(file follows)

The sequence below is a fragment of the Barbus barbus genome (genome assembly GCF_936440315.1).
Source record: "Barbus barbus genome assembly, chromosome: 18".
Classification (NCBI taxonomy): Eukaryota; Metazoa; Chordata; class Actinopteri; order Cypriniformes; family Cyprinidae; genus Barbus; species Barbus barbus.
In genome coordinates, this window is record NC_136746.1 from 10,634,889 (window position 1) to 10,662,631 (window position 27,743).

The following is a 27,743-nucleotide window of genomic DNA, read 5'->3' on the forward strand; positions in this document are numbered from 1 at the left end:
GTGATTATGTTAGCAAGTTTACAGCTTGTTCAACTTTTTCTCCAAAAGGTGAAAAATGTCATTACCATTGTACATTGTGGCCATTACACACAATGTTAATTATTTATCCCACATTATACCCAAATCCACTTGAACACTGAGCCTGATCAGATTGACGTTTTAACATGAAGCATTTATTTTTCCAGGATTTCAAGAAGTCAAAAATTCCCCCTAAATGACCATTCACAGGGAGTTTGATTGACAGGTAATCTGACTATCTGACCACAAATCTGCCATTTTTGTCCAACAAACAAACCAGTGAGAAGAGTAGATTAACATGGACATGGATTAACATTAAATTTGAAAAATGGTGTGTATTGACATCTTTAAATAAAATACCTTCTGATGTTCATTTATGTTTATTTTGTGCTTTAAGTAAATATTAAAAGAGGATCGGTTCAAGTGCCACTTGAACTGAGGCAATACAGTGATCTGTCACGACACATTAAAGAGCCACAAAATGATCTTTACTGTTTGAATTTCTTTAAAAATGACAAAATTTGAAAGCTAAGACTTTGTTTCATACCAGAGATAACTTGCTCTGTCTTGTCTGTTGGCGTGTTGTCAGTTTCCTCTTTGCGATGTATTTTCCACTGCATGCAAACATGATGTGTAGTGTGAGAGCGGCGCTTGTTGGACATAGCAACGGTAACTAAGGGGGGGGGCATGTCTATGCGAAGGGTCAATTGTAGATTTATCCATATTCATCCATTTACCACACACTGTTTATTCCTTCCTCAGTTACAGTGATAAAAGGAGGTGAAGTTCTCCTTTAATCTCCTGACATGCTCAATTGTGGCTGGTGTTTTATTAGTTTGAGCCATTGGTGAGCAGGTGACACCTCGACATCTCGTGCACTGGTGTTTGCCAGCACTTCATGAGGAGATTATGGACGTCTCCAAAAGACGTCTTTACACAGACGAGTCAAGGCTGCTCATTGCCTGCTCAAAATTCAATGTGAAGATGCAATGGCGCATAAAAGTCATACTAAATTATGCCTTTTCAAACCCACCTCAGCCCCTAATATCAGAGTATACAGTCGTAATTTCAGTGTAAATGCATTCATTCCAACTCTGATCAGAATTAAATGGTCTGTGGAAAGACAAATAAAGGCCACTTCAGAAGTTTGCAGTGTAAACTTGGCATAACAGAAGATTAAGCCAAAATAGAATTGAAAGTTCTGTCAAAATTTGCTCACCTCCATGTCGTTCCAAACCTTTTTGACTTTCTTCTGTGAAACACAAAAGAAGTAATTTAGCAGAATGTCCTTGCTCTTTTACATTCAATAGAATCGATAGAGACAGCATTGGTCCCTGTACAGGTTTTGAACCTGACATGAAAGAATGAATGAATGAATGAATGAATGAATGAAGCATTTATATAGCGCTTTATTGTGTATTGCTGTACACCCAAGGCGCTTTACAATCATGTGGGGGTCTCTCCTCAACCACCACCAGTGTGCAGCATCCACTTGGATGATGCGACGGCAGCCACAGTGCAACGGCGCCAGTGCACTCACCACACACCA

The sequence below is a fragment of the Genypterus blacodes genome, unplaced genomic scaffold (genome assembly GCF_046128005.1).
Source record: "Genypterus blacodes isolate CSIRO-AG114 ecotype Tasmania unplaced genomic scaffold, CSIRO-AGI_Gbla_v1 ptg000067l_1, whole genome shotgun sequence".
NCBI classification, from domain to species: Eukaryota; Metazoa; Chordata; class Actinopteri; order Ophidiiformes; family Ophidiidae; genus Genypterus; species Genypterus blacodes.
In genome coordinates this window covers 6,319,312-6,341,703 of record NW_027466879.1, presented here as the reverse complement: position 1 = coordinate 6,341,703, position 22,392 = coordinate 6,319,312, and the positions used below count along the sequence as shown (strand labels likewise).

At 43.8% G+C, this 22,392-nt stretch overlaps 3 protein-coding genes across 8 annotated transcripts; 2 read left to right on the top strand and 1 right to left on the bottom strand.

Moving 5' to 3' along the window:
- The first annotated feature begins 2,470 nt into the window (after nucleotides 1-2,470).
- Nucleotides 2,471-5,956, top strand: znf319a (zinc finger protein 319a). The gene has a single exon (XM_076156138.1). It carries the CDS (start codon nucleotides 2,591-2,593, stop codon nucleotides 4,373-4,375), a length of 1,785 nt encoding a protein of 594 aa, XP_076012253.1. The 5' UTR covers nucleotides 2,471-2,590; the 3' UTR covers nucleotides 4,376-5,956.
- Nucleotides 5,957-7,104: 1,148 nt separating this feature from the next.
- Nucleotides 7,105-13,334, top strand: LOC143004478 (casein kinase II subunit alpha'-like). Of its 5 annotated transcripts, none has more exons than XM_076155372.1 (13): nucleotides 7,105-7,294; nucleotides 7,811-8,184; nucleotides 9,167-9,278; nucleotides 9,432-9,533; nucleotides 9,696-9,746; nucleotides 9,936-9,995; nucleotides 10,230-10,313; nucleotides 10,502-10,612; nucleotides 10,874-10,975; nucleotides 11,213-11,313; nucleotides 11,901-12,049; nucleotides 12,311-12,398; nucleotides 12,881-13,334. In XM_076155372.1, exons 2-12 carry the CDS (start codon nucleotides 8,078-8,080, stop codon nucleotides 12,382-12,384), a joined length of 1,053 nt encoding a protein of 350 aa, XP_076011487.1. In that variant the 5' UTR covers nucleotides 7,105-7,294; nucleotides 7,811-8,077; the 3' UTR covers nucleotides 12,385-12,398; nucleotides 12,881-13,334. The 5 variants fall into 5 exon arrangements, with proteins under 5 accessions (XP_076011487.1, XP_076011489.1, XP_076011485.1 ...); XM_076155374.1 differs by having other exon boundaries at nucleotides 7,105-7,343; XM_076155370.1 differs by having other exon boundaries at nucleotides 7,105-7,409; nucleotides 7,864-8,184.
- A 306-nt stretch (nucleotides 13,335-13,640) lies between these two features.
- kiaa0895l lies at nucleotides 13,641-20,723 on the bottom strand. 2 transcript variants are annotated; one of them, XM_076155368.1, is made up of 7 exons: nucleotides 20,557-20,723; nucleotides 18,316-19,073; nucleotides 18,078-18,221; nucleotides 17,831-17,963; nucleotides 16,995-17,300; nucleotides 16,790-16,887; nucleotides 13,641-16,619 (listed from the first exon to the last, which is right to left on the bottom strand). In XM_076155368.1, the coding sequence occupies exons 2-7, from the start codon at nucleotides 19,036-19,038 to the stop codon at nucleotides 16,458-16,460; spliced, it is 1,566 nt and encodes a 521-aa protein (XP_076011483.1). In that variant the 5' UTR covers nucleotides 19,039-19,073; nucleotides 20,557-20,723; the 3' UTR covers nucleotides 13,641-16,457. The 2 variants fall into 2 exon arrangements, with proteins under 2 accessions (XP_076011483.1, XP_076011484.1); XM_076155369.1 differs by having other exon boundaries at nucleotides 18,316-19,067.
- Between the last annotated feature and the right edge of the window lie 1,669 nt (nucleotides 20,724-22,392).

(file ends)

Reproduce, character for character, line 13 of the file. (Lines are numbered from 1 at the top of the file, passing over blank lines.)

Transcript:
- The first annotated feature begins 2,470 nt into the window (after nucleotides 1-2,470).